A good business website is one that answers important questions, offers value, and generates leads and customers for your business. You may know that the content, design, and structure of your website directly impacts your lead generating efforts. However, you may not know exactly how to measure that impact or how to improve it. The key to improving your website is in analyzing the data. Website analytics are intimidating because they can be difficult to make sense of, but we’ve got you covered. In this post, we’ll go over six aspects of your website analytics that you can understand and use to improve your website.
Take a look at the keywords that people are using to find your website. Are they typing in your business name, or are they typing in words or phrases related to your offerings? When searching for a product or service, people don’t type business names into the search engine; they search for the product or service they are looking for, in their particular location or for their specific circumstances. This is why getting found for relevant searches is of the utmost importance, especially if your business name doesn’t include or indicate your offerings.
To increase the number of people who find your website, work on your search engine optimization. Try to get each page to rank for different keywords, all of which should be related to your business, products, and services.
The bounce rate of a website is the percent of your website visitors who exit without visiting a second page. A bounce rate around 50% is okay, but if it’s higher than that you’ll want to work on engaging your website visitors more. To reduce your bounce rate, make sure that your navigation bar is present on every page of your site, so that visitors can access different pages without having to use the back button or return to the homepage every time. Also, include links in your pages to other pages on your website, either by hyperlinking within the text or using call to action buttons.
Bounce rate is important because it is a ranking factor for search engines. To make sure they continue providing quality and credible results for their users, search engines will lower a page’s rank if they see that users are not engaging with it.
The homepage of a website typically has the highest traffic, but don’t forget about the next couple of popular pages. The quantity of traffic on these other pages may be lower, but the quality of that traffic may very well be higher. This is because visitors on your homepage are most likely getting acquainted with your business, while visitors to the other pages are interested and want to learn more.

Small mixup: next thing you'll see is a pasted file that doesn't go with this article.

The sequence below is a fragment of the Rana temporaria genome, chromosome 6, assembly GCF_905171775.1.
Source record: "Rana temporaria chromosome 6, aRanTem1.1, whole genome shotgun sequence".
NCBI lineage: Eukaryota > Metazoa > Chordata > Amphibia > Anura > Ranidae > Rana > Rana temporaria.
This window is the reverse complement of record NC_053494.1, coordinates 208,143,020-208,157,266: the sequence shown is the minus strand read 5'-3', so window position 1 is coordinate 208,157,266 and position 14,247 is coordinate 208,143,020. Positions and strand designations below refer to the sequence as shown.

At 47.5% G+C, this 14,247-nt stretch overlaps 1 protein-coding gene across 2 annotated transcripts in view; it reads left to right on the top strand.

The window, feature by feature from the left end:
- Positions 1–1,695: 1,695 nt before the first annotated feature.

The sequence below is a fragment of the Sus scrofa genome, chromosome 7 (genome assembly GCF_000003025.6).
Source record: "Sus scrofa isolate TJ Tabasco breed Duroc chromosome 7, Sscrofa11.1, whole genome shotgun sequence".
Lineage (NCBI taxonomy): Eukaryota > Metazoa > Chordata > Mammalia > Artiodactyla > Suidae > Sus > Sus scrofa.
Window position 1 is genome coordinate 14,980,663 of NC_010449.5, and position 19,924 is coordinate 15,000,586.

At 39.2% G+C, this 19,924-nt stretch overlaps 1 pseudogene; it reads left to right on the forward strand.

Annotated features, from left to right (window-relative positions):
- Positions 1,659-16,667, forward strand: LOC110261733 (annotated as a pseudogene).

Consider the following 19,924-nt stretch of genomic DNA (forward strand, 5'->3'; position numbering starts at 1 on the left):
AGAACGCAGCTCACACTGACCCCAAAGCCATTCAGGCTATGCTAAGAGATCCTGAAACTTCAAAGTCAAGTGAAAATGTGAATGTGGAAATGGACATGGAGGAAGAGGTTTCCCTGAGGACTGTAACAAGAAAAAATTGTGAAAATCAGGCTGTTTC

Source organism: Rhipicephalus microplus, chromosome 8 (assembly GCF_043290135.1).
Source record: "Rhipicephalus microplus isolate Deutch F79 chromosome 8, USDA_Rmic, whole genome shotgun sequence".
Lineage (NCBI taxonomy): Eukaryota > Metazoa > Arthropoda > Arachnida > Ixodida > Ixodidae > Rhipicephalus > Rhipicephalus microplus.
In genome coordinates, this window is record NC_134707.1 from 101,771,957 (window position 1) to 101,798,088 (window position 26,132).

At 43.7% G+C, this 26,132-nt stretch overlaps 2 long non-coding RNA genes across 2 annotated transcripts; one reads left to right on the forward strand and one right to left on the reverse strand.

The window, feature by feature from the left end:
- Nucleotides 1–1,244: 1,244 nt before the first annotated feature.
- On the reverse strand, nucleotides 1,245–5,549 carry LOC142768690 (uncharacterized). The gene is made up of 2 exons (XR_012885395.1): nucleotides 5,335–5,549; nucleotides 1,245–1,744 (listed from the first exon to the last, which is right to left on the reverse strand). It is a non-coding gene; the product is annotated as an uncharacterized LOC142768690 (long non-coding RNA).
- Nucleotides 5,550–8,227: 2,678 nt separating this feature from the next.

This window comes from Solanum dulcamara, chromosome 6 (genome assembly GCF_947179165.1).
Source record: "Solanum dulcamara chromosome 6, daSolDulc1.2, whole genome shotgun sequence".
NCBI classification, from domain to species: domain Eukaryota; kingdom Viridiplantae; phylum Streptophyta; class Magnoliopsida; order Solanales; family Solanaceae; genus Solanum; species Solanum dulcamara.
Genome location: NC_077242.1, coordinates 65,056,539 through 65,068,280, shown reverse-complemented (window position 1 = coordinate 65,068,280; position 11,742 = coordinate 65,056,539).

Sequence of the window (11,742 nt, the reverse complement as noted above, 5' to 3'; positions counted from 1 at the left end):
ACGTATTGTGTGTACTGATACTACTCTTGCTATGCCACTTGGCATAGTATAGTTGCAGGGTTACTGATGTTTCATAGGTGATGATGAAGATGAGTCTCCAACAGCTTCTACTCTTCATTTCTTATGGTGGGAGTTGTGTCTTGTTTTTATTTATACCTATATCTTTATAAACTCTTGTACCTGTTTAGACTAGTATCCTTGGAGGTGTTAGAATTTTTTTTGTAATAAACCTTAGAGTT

To improve your website, identify your “runner-up” pages and insert calls to action on them, as visitors here may be more likely to convert.
Search engines aren’t the only means by which a potential customer can find your website. In addition to search, two other sources of website traffic are direct and referral. Direct visitors refer to people who typed your website address directly into their browser. They may have heard about you from someone else or through an advertisement and decided to learn more by investigating your website.
Referral visitors are those who arrived by clicking on a link to your website from another website—not to be confused with a search engine like Google—such as an influencer blog post or social media post). If your referral traffic is low, reach out to people in your network who could include a link in their content to your website. You might also want to reach out to local media outlets for any publicity opportunities. In addition, be sure to maintain an active presence on social media, posting regularly with links to helpful and informative blog posts and website pages.
How many website visitors do you get each week or month? How many of those visitors convert into leads or customers? To be able to find out if your website is generating leads, you’ll need to use tracked links for your landing pages, have a tracked phone number on your website, and also replace any publicly visible email addresses with contact forms. This will help your website to not only generate leads, but also to find out which activities are generating the most leads.
Your number of leads is not as important as the percentage of website visitors that convert into leads. The more traffic your website gets, the more leads you should be getting. If your lead rate is stagnant or declining despite growing traffic, you may want to check out this post: Three Free Ways to Generate More Leads from Your Website.
Take a look at your number of website visitors over a long period of time (such as one year or more). Is the graph flat, trending down, or trending up? It goes without saying that you want your traffic to be trending upward. If it is flat, you probably need to brush up on your SEO or introduce some new strategies such as social media campaigns or online advertising. If your traffic is trending downward, your competitors may be marketing more aggressively effectively than you.
With an understanding of the metrics, your business website can be a powerful lead-generating tool. Take some time to get familiar with the data. You won’t be an expert right away, but the more time you spend with it the better you’ll be able to make sense of it, and the more efficiently you can improve your marketing strategies.